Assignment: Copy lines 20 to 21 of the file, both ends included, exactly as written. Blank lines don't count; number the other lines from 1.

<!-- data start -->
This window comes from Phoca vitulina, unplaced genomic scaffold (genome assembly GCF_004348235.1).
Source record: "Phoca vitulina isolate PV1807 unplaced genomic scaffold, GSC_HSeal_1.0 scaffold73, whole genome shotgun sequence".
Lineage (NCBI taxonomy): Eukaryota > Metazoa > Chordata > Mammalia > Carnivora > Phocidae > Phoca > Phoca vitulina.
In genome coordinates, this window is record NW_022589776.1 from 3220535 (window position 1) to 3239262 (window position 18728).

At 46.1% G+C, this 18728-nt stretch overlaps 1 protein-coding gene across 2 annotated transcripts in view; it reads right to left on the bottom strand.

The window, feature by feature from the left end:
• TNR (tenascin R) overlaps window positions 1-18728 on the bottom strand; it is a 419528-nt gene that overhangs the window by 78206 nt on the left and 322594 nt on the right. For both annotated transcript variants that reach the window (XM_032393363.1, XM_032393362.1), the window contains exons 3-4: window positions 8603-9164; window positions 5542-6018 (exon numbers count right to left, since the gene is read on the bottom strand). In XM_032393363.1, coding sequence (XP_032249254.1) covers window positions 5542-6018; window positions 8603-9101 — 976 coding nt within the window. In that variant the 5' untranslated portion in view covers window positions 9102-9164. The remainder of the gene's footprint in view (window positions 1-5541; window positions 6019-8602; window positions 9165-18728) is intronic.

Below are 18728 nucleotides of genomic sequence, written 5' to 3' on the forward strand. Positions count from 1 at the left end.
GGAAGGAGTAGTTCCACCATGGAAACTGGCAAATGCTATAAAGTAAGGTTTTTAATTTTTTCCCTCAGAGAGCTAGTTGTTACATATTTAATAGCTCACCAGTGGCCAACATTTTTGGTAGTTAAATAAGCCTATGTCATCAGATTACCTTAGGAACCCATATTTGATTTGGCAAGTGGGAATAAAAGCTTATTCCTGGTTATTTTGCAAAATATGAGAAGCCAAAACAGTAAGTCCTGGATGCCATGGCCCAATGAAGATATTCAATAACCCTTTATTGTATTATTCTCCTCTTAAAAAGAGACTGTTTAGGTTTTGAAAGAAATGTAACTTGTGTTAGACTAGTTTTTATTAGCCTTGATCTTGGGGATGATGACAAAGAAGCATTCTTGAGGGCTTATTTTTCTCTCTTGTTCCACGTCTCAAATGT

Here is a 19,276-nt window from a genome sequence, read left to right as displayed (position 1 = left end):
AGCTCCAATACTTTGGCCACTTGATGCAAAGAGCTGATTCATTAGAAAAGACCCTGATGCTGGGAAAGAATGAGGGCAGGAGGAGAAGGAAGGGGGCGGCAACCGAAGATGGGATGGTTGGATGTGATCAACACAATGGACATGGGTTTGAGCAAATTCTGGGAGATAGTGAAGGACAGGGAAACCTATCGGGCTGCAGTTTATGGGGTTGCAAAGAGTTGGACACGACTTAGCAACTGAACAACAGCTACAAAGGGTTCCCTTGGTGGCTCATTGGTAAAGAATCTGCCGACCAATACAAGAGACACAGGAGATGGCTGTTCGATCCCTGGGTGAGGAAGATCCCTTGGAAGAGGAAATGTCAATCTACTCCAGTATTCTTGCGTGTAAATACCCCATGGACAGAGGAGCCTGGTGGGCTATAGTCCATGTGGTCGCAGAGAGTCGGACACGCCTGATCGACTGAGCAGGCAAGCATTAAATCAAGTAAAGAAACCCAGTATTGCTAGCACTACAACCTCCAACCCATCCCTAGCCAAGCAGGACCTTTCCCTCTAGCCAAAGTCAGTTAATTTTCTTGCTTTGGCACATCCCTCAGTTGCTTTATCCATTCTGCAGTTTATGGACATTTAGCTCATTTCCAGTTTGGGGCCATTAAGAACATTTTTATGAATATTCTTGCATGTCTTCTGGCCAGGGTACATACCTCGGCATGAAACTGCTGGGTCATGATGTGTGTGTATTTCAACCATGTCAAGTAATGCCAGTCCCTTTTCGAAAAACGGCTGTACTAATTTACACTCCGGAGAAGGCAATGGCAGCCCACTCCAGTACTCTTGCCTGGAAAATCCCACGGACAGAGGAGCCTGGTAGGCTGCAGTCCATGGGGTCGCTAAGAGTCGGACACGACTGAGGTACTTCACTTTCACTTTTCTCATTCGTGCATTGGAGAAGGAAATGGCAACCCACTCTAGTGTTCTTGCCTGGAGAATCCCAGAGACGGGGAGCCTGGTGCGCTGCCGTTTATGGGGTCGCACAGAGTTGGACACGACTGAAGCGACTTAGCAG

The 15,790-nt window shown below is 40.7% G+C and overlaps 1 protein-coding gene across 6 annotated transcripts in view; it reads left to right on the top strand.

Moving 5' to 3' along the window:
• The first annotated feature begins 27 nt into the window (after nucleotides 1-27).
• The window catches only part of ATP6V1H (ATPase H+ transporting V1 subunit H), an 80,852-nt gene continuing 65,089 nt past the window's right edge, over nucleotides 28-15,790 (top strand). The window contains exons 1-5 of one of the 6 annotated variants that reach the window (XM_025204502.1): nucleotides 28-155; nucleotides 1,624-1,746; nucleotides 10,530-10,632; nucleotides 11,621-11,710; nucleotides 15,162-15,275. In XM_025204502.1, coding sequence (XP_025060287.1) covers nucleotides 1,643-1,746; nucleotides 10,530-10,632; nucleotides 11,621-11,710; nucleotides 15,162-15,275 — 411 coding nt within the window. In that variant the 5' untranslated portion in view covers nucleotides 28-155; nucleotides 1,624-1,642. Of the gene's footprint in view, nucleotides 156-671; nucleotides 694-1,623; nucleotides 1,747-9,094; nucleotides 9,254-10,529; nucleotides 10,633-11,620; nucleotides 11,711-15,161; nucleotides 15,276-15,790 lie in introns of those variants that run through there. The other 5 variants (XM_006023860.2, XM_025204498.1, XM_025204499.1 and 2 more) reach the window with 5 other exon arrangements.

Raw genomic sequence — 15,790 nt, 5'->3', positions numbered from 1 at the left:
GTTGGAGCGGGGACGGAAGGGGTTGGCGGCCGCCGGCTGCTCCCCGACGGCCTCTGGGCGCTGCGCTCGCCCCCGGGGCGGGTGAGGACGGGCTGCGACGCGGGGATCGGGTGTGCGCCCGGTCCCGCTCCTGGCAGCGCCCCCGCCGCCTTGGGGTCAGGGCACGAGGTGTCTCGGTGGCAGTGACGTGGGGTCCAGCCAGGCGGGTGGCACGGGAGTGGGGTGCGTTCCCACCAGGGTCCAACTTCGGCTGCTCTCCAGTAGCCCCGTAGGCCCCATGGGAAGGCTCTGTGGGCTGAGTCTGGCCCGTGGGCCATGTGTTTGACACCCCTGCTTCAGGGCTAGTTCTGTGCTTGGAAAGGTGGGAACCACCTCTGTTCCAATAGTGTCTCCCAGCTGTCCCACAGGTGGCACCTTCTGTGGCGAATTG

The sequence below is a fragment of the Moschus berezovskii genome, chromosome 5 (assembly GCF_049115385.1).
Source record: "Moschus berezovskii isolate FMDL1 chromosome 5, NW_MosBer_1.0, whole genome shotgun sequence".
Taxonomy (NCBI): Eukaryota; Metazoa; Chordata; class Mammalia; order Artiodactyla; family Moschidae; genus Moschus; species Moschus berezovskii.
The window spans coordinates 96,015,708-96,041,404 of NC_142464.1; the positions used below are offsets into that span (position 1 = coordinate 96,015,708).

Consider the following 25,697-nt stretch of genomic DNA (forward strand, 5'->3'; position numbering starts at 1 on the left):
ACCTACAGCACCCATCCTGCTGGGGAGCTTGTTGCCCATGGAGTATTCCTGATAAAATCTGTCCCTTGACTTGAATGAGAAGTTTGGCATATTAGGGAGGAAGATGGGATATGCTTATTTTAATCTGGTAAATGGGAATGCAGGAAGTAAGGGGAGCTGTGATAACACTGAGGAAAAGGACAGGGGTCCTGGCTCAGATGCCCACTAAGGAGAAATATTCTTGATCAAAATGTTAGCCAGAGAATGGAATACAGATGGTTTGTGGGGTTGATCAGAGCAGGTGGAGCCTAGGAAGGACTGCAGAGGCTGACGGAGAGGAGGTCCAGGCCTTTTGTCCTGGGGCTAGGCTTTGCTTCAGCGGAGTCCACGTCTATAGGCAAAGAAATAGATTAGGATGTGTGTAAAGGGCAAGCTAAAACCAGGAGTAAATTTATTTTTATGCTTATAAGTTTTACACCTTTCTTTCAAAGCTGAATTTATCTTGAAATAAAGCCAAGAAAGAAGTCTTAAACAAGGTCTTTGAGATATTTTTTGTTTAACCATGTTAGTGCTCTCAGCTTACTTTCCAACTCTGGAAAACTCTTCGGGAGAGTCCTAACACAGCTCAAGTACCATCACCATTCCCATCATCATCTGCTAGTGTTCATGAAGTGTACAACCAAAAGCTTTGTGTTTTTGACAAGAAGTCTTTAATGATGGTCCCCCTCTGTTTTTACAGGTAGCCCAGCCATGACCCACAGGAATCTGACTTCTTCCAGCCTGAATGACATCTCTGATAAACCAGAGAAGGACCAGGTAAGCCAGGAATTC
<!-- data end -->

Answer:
Taxonomy (NCBI): Eukaryota; Metazoa; Chordata; class Mammalia; order Artiodactyla; family Moschidae; genus Moschus; species Moschus berezovskii.
The window spans coordinates 96,015,708-96,041,404 of NC_142464.1; the positions used below are offsets into that span (position 1 = coordinate 96,015,708).